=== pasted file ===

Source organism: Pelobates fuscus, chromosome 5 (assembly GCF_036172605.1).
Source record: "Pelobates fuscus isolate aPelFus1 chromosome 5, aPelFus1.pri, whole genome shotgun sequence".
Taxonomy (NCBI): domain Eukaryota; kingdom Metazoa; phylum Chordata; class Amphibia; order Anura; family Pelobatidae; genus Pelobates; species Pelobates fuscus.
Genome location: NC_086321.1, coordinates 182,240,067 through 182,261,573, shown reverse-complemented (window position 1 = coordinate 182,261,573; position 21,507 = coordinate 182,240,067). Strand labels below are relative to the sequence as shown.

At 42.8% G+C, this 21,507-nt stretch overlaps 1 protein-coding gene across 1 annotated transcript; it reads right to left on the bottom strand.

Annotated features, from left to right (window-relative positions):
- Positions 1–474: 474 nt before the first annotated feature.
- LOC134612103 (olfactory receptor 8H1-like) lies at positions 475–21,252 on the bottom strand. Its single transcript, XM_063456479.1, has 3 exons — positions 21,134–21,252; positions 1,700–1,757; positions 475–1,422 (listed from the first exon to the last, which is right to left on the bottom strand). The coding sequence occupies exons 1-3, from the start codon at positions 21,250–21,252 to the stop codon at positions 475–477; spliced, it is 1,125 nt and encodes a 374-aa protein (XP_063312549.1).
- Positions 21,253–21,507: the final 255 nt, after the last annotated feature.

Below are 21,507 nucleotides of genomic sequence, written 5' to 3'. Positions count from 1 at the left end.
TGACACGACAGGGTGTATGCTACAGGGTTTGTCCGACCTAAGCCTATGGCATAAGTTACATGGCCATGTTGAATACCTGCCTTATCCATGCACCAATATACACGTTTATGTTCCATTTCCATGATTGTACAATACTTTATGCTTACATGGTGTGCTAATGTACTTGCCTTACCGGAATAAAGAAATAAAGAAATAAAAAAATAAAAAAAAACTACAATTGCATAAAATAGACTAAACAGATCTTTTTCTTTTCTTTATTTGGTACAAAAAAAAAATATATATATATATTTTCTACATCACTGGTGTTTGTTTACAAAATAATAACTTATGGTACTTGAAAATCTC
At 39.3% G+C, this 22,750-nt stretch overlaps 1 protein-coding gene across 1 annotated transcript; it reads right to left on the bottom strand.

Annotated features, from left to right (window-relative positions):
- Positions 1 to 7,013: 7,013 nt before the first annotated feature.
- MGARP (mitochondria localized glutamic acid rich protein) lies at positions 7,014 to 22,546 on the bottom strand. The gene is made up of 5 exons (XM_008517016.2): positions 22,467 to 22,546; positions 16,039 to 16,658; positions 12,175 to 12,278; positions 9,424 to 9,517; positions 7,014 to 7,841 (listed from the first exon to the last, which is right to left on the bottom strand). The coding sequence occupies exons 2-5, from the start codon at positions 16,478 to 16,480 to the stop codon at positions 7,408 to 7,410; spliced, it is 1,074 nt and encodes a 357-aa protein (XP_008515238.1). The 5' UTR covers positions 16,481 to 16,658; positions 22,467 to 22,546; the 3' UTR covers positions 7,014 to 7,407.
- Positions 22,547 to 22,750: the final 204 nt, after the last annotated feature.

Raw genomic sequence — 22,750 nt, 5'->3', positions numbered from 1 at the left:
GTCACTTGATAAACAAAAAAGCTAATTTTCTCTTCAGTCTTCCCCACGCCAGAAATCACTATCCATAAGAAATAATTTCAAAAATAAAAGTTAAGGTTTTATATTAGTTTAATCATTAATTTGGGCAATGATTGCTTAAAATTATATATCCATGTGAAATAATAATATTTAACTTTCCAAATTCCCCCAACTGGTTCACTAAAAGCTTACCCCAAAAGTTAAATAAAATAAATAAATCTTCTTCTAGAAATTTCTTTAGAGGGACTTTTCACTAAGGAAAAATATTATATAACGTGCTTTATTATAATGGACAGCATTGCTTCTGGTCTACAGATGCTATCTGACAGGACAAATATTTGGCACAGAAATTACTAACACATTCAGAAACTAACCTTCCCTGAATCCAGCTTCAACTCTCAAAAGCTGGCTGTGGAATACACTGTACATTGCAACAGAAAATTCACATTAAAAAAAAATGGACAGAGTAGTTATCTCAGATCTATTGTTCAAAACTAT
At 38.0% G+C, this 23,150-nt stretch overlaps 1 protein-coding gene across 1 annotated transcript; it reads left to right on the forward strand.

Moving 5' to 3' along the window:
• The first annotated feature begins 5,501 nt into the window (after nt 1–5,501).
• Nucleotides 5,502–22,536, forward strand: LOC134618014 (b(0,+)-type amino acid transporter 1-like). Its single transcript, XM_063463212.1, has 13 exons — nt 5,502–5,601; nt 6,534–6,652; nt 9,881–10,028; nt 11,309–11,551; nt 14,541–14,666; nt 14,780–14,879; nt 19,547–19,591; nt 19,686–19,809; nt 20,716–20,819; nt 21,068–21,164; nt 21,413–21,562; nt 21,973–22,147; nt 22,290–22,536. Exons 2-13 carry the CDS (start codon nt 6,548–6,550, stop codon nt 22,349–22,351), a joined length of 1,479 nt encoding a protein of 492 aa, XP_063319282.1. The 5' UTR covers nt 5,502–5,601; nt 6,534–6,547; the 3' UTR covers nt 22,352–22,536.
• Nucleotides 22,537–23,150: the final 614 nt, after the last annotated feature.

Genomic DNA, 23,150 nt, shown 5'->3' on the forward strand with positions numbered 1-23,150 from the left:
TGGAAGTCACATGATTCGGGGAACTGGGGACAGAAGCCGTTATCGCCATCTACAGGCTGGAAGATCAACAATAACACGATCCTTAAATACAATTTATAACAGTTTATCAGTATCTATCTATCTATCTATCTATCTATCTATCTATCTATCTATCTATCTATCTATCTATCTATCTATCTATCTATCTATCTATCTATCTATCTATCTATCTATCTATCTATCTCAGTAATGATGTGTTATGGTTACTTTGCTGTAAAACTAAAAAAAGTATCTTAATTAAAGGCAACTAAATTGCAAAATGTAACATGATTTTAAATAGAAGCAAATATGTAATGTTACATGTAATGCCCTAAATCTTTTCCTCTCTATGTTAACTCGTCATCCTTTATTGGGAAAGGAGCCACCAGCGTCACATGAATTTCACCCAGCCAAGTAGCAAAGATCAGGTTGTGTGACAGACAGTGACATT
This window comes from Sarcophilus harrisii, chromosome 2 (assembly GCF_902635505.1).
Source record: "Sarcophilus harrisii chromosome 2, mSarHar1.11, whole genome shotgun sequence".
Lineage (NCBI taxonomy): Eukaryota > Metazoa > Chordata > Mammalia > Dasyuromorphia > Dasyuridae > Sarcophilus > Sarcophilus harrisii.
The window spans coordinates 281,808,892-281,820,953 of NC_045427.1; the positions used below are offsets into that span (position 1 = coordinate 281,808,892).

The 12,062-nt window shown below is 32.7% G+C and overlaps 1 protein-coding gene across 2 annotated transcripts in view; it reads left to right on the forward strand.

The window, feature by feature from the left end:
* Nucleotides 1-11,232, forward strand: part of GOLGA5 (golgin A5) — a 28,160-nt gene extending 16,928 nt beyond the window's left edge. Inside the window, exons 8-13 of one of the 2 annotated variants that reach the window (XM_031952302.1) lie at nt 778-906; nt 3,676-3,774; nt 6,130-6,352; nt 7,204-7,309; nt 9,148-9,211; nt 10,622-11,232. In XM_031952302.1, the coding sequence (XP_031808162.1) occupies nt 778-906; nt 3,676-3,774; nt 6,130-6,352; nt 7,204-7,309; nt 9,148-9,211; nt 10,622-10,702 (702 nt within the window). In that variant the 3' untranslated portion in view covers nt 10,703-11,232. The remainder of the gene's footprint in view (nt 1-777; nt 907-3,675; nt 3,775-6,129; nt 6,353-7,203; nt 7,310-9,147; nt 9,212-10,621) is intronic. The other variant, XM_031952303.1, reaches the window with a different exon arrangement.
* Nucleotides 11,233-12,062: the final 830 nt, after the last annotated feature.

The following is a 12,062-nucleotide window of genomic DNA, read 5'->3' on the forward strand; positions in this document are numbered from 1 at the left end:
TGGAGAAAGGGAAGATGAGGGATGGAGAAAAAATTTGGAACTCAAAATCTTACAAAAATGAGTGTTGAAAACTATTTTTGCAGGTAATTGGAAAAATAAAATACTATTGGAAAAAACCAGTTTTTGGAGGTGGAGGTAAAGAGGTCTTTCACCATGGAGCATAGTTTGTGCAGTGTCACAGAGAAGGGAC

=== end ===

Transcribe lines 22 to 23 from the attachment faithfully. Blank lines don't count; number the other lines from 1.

• Nucleotides 5,502–22,536, forward strand: LOC134618014 (b(0,+)-type amino acid transporter 1-like). Its single transcript, XM_063463212.1, has 13 exons — nt 5,502–5,601; nt 6,534–6,652; nt 9,881–10,028; nt 11,309–11,551; nt 14,541–14,666; nt 14,780–14,879; nt 19,547–19,591; nt 19,686–19,809; nt 20,716–20,819; nt 21,068–21,164; nt 21,413–21,562; nt 21,973–22,147; nt 22,290–22,536. Exons 2-13 carry the CDS (start codon nt 6,548–6,550, stop codon nt 22,349–22,351), a joined length of 1,479 nt encoding a protein of 492 aa, XP_063319282.1. The 5' UTR covers nt 5,502–5,601; nt 6,534–6,547; the 3' UTR covers nt 22,352–22,536.
• Nucleotides 22,537–23,150: the final 614 nt, after the last annotated feature.